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Well, I was recording something yesterday so I used the opportunity to see how new strings sound recorded, and clean the old ones with alcohol in the meantime. I wanted to keep the fresh set as fresh as possible (as I should do a lot more recording in a few months; this was preparation), so as soon as I were finished I put the old strings back on. I didn't have much alcohol, so I could only soak about 5-6" of a single string at a time. After a few seconds I moved to the next section of the string, etc. While treating a section, I was bending the string in every direction to let the alcohol apply between string grooves. After I finished with a string I cleaned the string with paper towels and let it hang, so any remaining alcohol would evaporate. I repeated the same treatment a few hours later. One treatment took about 15 minutes. The first treatment took [i:kdqd0bc8]a lot[/i:kdqd0bc8] of dirt off. The strings were perfectly clean after it. I was surprised how many specs of dirt were floating in the alcohol as I was cleaning them. As far as I could see, the second treatment did nothing to make the strings cleaner; so I'm not sure if leaving the strings soaked in alcohol overnight would do any better then what I did. Comparing the old, dirty set with fresh strings: I was in love with fresh strings. I'm not sure why, as I was using flats on my non-Dingwall basses. Could be the light gauge, thin strings don't get thumpy over time, just dead. At least I think it makes sense. With new strings, I fell in love with my Dingwall again, as if that could happen. I couldn't put it down. And, all of a sudden, by boosting highs I could make my fretless sound like the dirtiest fretted bass you can imagine when playing with a pick... Just great. And it could mwah like nothing else. Kudos to Sheldon! Dingwall fretlesses are most definitely the best fretlesses out there. Comparing the cleaned set with fresh strings: I expected more from the cleaned strings. They are not that bad (and they were before being cleaned), so it's a great improvement. A weird fact: that piano ring you can hear with a fresh low B came back with cleared strings, but only when playing it open. Fretting the low B string takes the piano ring out altogether (the fretless board kills it), but I'm not sure it did so with fresh strings. Now just to see how long will these cleaned strings keep their status. But, cleaning strings with alcohol is a great alternative to buying fresh strings (which are expensive, and if you're outside US and Canada, very hard to find) and, for what it's worth, I recommend doing so.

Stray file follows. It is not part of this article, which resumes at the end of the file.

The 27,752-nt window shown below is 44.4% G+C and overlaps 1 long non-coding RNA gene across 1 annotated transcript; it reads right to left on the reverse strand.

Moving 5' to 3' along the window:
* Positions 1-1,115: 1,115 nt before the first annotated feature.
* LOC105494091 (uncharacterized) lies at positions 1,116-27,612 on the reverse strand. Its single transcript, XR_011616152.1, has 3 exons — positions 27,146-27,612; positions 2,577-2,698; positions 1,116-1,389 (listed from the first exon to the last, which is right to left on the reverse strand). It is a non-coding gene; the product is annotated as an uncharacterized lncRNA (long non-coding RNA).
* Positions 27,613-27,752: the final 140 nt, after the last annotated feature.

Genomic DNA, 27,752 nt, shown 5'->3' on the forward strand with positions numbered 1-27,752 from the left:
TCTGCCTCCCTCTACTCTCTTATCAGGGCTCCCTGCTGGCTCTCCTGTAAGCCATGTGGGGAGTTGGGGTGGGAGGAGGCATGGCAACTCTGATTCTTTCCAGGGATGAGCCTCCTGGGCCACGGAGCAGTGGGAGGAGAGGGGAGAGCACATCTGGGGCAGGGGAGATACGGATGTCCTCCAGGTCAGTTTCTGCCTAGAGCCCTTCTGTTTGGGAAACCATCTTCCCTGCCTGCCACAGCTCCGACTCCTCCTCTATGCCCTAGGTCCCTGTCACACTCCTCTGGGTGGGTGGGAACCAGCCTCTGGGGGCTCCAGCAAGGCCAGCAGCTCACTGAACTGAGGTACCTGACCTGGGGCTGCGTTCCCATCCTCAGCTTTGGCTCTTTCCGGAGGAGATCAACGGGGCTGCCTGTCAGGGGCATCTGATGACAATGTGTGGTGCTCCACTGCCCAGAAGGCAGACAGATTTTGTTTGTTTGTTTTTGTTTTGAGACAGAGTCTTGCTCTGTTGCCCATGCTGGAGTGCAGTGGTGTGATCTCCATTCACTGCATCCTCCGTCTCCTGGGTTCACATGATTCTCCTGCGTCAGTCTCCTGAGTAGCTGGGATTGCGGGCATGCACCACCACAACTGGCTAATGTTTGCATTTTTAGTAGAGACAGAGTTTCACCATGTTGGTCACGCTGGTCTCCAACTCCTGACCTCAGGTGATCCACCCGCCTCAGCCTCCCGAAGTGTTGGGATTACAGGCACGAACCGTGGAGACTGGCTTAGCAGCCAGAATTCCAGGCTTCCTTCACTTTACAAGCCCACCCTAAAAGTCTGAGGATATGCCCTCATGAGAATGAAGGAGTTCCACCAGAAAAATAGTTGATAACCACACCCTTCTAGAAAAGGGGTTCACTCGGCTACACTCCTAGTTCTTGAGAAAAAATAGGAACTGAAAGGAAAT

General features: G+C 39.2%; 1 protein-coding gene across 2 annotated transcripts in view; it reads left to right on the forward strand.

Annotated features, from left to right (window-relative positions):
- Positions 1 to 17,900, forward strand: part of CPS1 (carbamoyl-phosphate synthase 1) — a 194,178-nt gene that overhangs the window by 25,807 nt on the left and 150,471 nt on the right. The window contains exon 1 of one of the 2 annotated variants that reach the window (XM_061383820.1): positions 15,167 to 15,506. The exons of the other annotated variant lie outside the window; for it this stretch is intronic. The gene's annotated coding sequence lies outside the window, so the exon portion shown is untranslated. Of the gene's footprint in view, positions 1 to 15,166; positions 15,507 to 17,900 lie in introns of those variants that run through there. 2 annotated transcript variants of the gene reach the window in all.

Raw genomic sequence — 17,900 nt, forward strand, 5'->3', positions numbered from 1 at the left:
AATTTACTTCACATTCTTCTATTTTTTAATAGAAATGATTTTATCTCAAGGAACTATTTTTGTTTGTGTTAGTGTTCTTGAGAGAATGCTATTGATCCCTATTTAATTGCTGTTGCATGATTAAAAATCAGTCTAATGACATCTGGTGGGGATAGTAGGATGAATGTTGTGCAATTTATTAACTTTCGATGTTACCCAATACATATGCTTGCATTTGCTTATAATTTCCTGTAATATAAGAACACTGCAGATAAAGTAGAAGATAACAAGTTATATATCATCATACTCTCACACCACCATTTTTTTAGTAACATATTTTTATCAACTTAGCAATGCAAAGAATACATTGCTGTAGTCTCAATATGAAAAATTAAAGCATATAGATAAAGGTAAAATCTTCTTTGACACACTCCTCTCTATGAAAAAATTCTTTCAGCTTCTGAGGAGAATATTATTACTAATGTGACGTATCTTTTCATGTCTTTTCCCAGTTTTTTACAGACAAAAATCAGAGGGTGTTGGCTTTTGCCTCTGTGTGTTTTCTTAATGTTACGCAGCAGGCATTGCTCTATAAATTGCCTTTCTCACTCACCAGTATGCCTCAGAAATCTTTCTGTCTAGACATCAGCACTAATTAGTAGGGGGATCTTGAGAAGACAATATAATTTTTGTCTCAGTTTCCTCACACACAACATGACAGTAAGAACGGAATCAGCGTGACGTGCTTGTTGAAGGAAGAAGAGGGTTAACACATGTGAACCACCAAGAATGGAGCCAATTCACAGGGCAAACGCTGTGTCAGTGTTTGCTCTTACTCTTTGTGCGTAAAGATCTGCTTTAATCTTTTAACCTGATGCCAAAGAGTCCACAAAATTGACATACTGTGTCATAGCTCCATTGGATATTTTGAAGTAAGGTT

11 years ago
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#16529
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I saw that in another thread a few minutes ago as well.
11 years ago
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#16526
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Yeah, that page looked messed up, but it seems like it's ONLY that page. I don't know what to do about your problem though.
11 years ago
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#16523
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I can't imagine it being bad for a day or two of no strings, but I would love to hear Sheldon's take on this.
11 years ago
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#16521